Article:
From Pine Street Market, hop in an Uber and cross the Willamette River to explore the east side of Portland. The northeast neighborhood of the Mississippi Avenue Historic District is home to unique boutiques and shops where you're just as likely to pick up a vintage guitar from BlackBook Guitars (3624 N. Mississippi Ave., Portland. 503-236-2274, blackbookguitars.com/), or everything you need to make a green terrarium from Pistils Nursery (3811 N. Mississippi Ave., Portland. 503-288-4889, pistilsnursery.com/). The Mississippi/Williams neighborhood is also a great place to sample Portland's craft beer, either with a pint of Mississippi Red from StormBreaker Brewing (832 N. Beech St., Portland. 971-703-4516, stormbreakerbrewing.com/), or Belgian brews from Upright Brewing (240 N. Broadway #2, Portland. 503-735-5337, uprightbrewing.com/). For dinner, hop another Uber to Division Street and possibly wait in line at world-famous Thai restaurant Pok Pok (3226 SE Division St., Portland. 503-232-1387, pokpokpdx.com/) from Portland chef Andy Ricker. Don't miss the signature Ike's Vietnamese Fish Sauce Wings, marinated in fish sauce and sugar then deep fried; Muu Paa Kham Waan, boar collar meat rubbed with garlic and coriander with a spicy chili sauce; and Hoi Thawt, a crispy crepe filled with fresh mussels, eggs, garlic and chives with sriracha sauce.
Head just out of downtown to the West Hills for a leisurely hike through Hoyt Arboretum (4000 SW Fairview Blvd., Portland. 503-865-8733, hoytarboretum.org/) in Forest Park. The less than a mile Redwood Trail starts at the Visitors Center and passes towering Redwood trees, Cedars and Sequoias. Near the Arboretum is the entrance to the Oregon Zoo (4001 SW Canyon Road, Portland 503-226-1561, oregonzoo.org), home to 2,200 animals from more than 260 countries, and the oldest zoo west of the Mississippi River.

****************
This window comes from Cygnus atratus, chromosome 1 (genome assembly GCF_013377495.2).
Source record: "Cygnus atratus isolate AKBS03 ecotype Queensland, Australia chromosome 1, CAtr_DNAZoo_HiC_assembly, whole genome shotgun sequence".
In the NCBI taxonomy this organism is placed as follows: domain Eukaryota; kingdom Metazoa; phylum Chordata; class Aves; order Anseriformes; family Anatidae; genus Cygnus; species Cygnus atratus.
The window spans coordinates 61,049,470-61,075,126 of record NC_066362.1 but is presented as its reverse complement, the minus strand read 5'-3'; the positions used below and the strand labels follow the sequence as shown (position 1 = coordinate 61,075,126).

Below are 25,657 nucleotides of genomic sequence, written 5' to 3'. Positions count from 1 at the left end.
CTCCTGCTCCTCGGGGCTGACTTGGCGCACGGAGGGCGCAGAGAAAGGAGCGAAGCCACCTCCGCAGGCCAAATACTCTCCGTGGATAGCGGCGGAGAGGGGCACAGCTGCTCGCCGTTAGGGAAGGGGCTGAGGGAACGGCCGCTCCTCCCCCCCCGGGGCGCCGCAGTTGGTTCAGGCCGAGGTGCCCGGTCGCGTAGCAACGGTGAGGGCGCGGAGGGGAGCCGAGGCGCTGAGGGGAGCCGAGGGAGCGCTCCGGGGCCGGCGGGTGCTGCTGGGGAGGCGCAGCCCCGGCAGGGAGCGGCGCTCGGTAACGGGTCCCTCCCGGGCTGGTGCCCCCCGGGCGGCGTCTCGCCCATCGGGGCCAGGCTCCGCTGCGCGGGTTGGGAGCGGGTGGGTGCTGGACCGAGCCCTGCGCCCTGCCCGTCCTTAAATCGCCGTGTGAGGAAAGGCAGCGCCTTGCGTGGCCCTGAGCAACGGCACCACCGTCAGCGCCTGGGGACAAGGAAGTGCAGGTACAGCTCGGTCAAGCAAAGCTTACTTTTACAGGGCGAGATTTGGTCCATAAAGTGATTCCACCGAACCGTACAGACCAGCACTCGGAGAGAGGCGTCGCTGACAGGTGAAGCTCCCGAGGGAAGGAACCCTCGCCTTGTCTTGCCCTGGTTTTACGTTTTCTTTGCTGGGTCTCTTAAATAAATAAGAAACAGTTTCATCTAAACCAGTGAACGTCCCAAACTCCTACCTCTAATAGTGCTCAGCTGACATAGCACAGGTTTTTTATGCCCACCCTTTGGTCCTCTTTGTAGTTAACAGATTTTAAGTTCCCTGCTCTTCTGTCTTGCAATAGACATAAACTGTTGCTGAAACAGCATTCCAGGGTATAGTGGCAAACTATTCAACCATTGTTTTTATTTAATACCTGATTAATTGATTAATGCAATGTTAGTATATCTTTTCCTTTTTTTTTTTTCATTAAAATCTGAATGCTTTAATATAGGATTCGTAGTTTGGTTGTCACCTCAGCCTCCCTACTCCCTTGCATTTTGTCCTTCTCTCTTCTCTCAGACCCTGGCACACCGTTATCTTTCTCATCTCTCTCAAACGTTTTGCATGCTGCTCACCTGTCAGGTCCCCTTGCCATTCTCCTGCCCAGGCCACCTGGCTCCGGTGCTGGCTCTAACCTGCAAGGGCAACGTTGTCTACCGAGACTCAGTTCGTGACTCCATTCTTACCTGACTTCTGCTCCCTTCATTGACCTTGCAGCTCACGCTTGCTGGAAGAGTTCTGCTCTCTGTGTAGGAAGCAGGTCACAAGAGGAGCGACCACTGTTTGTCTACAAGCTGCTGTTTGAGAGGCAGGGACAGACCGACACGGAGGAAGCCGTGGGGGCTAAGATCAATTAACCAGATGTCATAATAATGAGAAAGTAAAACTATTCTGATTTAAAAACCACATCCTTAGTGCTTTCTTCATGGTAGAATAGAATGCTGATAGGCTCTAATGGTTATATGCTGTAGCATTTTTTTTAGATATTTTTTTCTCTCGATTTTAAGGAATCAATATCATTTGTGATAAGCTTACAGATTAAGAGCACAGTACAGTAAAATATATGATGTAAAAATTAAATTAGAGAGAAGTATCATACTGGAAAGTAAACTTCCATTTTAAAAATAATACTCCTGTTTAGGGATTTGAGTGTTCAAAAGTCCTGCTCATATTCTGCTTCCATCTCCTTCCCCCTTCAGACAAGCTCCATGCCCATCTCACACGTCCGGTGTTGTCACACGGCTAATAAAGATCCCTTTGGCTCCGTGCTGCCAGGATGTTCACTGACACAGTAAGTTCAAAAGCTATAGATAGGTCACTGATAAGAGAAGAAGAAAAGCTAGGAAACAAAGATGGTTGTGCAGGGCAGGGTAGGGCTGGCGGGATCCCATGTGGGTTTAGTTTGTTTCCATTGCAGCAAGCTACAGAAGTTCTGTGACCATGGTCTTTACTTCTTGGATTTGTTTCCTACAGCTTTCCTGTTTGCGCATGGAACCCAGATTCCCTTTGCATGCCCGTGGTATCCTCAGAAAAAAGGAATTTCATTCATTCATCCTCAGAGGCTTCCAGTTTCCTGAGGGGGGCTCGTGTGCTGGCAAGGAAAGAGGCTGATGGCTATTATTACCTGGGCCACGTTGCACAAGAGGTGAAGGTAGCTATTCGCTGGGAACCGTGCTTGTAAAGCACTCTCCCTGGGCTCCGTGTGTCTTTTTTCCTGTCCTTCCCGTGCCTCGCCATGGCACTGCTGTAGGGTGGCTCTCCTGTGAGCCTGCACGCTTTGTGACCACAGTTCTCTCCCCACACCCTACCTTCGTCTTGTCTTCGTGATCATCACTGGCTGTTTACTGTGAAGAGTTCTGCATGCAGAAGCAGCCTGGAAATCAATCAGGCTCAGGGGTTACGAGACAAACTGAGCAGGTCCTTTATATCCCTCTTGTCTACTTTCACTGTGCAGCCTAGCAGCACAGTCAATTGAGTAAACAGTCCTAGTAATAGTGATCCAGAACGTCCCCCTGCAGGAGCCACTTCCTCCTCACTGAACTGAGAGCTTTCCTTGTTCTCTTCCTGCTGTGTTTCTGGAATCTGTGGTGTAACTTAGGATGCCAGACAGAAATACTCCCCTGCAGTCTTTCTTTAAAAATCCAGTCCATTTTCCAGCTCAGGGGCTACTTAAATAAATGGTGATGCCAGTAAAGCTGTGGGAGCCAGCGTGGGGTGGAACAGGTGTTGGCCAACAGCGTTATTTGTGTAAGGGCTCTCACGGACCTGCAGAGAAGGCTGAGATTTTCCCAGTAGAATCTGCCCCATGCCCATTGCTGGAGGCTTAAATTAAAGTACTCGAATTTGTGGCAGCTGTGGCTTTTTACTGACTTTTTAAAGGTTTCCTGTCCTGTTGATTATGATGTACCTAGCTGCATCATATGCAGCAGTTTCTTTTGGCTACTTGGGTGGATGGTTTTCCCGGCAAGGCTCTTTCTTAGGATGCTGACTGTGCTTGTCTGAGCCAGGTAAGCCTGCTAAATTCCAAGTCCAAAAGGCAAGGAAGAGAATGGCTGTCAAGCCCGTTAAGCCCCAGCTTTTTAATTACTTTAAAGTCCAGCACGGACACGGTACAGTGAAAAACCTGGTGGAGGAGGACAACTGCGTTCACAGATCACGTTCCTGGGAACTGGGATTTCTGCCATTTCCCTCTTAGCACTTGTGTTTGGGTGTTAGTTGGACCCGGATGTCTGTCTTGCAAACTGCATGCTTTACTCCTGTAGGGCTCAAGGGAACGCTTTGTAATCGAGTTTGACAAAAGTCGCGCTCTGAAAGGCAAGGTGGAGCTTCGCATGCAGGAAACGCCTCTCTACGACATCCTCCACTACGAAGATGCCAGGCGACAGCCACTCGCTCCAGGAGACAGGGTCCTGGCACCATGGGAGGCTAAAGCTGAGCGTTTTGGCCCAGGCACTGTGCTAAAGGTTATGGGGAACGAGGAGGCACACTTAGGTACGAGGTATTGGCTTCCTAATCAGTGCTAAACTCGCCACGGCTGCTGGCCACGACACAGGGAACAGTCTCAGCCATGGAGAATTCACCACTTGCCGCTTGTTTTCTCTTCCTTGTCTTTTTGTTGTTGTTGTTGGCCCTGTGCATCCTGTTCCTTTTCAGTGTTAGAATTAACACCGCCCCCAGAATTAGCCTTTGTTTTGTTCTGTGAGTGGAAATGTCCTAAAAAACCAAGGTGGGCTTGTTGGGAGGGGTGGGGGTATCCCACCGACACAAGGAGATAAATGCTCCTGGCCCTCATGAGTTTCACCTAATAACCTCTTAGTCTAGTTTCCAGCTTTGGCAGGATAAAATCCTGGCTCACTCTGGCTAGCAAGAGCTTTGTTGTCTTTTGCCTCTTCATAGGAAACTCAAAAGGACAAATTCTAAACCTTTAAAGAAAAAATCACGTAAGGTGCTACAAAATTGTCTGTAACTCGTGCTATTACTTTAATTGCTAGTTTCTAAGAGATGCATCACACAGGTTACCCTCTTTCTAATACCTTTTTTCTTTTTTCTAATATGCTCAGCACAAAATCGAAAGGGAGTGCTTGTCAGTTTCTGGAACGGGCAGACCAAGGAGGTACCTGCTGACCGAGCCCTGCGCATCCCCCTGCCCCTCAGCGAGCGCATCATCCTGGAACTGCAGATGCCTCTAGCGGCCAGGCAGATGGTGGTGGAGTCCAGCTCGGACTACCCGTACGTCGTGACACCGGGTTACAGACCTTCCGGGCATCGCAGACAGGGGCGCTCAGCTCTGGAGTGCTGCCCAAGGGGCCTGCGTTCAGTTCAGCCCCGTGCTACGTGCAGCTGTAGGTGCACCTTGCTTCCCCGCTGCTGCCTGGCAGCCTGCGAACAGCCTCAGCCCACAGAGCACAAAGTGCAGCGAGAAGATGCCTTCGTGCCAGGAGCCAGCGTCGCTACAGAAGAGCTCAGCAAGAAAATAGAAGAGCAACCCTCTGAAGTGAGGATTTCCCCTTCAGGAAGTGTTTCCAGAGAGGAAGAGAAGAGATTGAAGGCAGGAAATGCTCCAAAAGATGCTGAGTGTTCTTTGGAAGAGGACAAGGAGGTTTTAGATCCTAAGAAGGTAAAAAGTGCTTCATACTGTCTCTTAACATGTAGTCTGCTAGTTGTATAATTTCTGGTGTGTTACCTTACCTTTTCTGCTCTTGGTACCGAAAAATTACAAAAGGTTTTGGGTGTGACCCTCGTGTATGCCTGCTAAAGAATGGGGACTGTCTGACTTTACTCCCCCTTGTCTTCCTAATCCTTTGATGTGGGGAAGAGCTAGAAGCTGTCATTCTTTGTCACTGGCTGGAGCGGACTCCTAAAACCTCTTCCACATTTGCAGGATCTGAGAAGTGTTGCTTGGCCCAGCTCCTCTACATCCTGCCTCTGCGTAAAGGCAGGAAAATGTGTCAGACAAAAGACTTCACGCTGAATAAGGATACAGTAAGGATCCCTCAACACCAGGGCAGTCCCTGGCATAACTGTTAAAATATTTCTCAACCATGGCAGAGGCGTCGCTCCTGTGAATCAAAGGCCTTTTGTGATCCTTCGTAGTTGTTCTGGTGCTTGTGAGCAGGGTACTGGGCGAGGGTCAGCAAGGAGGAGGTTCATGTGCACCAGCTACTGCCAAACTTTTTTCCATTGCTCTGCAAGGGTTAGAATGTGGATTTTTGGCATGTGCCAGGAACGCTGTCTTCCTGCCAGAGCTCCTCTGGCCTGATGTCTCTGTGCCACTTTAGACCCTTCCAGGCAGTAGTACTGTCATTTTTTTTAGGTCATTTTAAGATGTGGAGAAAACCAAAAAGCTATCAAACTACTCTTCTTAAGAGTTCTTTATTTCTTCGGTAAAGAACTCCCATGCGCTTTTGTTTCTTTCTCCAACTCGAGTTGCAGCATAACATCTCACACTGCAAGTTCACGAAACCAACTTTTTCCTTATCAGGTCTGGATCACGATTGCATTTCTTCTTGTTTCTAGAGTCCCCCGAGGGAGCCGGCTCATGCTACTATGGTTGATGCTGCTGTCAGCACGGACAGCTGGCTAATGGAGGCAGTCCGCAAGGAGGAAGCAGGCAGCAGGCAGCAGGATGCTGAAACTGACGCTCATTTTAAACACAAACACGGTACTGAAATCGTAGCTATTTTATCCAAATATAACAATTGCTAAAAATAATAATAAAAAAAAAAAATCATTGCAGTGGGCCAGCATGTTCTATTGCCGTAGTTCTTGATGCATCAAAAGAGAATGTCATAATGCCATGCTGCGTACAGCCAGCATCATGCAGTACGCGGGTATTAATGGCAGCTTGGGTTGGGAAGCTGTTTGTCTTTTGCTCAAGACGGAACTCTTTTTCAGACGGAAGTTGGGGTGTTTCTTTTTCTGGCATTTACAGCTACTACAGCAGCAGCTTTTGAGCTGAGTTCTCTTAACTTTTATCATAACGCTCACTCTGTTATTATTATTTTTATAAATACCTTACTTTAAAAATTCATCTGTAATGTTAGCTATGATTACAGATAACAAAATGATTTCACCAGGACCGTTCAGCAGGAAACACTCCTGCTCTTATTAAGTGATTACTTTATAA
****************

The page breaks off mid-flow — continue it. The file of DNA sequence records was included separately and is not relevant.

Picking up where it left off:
Once back downtown, take the opportunity to see Portland's other green side on two wheels, thanks to the new Portland Pot Tour from Pedal Bike Tours (133 SW Second Ave., Portland 503-243-2453, pedalbiketours.com). Recreational marijuana use became legal in Oregon in July 2015, and the bike tour discusses the history and culture of hemp and pot in the state. The 11-mile ride stops at three dispensaries and two head shops, with a special snack break for the quirky ice cream flavors at Salt and Straw (3345 SE Division St., Portland. 503-208-2054, saltandstraw.com).
Where to Stay
Located in the heart of downtown, Hotel Vintage (422 SW Broadway, Portland. 503-228-1212, hotelvintage-portland.com) is within walking distance from major attractions like Pine Street Market, the Portland Waterfront and Pioneer Courthouse Square. The stylish boutique hotel celebrates all things wine, with rooms named after local wineries, artwork made from wine corks and a daily, complimentary wine hour from 5 to 6 p.m. Don't forget to take advantage of the in-room yoga mats, hotel rental bikes and grown up game room.